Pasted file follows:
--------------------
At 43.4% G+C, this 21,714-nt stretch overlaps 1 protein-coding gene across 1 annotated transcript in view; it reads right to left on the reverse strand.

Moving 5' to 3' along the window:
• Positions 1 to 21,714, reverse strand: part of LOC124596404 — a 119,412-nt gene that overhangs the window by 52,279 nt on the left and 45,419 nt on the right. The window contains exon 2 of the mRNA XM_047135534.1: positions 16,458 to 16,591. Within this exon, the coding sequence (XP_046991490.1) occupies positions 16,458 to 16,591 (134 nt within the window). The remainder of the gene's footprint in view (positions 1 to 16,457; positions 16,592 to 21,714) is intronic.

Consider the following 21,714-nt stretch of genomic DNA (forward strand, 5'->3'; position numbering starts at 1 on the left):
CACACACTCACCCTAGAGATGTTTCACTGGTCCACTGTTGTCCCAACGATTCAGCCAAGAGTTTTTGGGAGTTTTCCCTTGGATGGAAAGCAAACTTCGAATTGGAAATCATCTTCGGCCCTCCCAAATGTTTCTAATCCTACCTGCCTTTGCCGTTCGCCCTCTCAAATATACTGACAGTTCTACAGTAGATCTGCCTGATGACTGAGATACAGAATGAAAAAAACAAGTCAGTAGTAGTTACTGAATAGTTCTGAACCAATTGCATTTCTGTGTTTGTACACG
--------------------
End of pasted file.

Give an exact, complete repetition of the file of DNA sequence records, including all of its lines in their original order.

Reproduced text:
At 43.4% G+C, this 21,714-nt stretch overlaps 1 protein-coding gene across 1 annotated transcript in view; it reads right to left on the reverse strand.

Moving 5' to 3' along the window:
• Positions 1 to 21,714, reverse strand: part of LOC124596404 — a 119,412-nt gene that overhangs the window by 52,279 nt on the left and 45,419 nt on the right. The window contains exon 2 of the mRNA XM_047135534.1: positions 16,458 to 16,591. Within this exon, the coding sequence (XP_046991490.1) occupies positions 16,458 to 16,591 (134 nt within the window). The remainder of the gene's footprint in view (positions 1 to 16,457; positions 16,592 to 21,714) is intronic.

Consider the following 21,714-nt stretch of genomic DNA (forward strand, 5'->3'; position numbering starts at 1 on the left):
CACACACTCACCCTAGAGATGTTTCACTGGTCCACTGTTGTCCCAACGATTCAGCCAAGAGTTTTTGGGAGTTTTCCCTTGGATGGAAAGCAAACTTCGAATTGGAAATCATCTTCGGCCCTCCCAAATGTTTCTAATCCTACCTGCCTTTGCCGTTCGCCCTCTCAAATATACTGACAGTTCTACAGTAGATCTGCCTGATGACTGAGATACAGAATGAAAAAAACAAGTCAGTAGTAGTTACTGAATAGTTCTGAACCAATTGCATTTCTGTGTTTGTACACG